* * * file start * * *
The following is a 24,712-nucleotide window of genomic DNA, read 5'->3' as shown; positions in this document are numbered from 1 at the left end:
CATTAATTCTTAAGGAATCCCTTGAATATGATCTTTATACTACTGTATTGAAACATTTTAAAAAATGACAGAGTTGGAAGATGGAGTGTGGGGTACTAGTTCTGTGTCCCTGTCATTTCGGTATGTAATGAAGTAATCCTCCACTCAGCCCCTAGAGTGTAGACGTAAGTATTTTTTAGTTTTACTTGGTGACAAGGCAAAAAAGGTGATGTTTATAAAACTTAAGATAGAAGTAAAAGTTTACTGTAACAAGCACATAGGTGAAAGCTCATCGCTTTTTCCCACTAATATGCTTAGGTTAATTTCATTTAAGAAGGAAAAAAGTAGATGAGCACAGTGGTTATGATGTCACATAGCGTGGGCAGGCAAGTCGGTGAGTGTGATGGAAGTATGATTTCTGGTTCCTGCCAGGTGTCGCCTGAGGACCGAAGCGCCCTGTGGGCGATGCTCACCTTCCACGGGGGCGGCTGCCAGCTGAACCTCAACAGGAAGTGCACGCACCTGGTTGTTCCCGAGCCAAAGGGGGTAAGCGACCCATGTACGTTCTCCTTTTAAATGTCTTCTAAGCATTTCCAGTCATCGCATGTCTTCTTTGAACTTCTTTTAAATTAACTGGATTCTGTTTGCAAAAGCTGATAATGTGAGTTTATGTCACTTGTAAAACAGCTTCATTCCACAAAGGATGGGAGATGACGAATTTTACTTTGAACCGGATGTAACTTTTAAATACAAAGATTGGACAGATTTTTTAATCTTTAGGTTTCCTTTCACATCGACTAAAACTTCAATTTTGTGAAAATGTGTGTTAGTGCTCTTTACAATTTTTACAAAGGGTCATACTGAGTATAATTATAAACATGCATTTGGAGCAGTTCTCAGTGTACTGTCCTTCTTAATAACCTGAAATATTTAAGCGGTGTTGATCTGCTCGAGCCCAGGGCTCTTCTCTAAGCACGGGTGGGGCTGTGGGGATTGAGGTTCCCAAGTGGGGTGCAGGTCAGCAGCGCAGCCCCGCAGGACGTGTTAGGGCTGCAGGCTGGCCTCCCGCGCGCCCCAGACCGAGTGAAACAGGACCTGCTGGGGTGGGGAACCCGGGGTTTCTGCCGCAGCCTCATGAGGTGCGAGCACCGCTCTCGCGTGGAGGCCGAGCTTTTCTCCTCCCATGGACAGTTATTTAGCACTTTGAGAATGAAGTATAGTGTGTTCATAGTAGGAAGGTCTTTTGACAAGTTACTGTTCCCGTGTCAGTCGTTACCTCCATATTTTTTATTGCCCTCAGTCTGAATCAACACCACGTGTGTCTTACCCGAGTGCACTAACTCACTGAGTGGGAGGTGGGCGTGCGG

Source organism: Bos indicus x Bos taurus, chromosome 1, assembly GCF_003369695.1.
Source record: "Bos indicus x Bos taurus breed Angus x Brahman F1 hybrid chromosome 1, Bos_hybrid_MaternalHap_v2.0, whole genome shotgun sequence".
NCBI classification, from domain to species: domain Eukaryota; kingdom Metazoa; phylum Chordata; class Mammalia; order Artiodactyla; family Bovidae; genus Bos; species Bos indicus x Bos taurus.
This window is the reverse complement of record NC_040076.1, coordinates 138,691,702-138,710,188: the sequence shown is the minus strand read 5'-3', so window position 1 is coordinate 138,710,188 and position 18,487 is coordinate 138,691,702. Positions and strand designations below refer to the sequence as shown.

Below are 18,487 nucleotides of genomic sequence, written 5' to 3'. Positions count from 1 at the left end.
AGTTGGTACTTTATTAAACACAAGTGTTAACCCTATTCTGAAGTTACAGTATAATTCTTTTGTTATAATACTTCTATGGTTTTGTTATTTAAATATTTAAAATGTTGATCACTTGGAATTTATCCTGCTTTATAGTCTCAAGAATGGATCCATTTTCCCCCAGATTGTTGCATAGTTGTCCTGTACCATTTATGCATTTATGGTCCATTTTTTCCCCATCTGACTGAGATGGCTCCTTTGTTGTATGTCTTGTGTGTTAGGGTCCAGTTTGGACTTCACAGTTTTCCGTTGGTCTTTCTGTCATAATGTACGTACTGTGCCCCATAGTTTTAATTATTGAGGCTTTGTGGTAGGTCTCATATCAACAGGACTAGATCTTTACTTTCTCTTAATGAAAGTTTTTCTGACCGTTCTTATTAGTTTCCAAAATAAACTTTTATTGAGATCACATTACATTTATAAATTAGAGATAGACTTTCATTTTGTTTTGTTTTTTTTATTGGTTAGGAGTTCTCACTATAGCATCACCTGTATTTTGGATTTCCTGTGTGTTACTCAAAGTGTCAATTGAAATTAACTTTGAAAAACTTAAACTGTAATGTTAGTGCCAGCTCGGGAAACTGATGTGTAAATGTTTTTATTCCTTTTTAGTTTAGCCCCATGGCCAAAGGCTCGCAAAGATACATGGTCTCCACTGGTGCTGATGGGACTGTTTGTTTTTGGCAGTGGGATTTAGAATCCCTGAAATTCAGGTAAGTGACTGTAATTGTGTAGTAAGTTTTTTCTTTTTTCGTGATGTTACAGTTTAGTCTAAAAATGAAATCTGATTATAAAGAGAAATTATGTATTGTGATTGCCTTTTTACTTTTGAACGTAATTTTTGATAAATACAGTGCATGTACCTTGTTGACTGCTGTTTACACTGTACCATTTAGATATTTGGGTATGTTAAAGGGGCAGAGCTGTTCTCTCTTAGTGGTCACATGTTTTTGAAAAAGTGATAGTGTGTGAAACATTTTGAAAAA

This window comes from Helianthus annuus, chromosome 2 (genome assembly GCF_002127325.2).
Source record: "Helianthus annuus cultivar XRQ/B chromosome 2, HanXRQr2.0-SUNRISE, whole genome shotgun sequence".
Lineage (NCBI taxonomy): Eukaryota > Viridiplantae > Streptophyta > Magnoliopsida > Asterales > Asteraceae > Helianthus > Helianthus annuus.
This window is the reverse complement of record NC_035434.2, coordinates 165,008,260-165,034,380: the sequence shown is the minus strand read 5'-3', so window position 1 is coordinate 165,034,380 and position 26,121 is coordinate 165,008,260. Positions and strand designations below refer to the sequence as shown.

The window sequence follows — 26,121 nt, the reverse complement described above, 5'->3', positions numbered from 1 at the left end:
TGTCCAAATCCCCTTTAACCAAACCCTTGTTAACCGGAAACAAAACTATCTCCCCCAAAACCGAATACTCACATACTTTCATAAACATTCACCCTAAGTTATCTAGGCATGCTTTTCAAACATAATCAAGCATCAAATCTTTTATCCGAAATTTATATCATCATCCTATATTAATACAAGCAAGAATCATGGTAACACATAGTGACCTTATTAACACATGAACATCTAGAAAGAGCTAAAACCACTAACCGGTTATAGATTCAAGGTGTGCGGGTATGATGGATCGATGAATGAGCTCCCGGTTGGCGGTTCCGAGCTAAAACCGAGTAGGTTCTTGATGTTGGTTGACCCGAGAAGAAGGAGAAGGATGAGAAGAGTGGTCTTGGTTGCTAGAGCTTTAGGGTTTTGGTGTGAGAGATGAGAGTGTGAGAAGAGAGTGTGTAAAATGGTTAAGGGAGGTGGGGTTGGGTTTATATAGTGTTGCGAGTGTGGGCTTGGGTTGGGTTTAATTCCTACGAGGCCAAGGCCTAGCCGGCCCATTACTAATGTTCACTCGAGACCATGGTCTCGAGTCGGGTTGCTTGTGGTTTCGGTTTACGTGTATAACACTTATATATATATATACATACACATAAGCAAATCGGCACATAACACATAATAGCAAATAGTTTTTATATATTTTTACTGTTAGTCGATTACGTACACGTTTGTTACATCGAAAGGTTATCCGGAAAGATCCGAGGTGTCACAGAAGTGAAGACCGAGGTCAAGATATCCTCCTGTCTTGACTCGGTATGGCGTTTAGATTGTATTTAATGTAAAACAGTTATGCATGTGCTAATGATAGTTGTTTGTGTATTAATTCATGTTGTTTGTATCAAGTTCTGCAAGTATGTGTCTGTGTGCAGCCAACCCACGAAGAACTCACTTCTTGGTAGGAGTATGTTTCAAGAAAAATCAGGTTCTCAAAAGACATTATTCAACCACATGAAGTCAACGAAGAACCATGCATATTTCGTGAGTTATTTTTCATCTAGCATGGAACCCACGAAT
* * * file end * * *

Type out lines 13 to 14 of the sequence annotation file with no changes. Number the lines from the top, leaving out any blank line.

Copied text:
The window sequence follows — 26,121 nt, the reverse complement described above, 5'->3', positions numbered from 1 at the left end:
TGTCCAAATCCCCTTTAACCAAACCCTTGTTAACCGGAAACAAAACTATCTCCCCCAAAACCGAATACTCACATACTTTCATAAACATTCACCCTAAGTTATCTAGGCATGCTTTTCAAACATAATCAAGCATCAAATCTTTTATCCGAAATTTATATCATCATCCTATATTAATACAAGCAAGAATCATGGTAACACATAGTGACCTTATTAACACATGAACATCTAGAAAGAGCTAAAACCACTAACCGGTTATAGATTCAAGGTGTGCGGGTATGATGGATCGATGAATGAGCTCCCGGTTGGCGGTTCCGAGCTAAAACCGAGTAGGTTCTTGATGTTGGTTGACCCGAGAAGAAGGAGAAGGATGAGAAGAGTGGTCTTGGTTGCTAGAGCTTTAGGGTTTTGGTGTGAGAGATGAGAGTGTGAGAAGAGAGTGTGTAAAATGGTTAAGGGAGGTGGGGTTGGGTTTATATAGTGTTGCGAGTGTGGGCTTGGGTTGGGTTTAATTCCTACGAGGCCAAGGCCTAGCCGGCCCATTACTAATGTTCACTCGAGACCATGGTCTCGAGTCGGGTTGCTTGTGGTTTCGGTTTACGTGTATAACACTTATATATATATATACATACACATAAGCAAATCGGCACATAACACATAATAGCAAATAGTTTTTATATATTTTTACTGTTAGTCGATTACGTACACGTTTGTTACATCGAAAGGTTATCCGGAAAGATCCGAGGTGTCACAGAAGTGAAGACCGAGGTCAAGATATCCTCCTGTCTTGACTCGGTATGGCGTTTAGATTGTATTTAATGTAAAACAGTTATGCATGTGCTAATGATAGTTGTTTGTGTATTAATTCATGTTGTTTGTATCAAGTTCTGCAAGTATGTGTCTGTGTGCAGCCAACCCACGAAGAACTCACTTCTTGGTAGGAGTATGTTTCAAGAAAAATCAGGTTCTCAAAAGACATTATTCAACCACATGAAGTCAACGAAGAACCATGCATATTTCGTGAGTTATTTTTCATCTAGCATGGAACCCACGAAT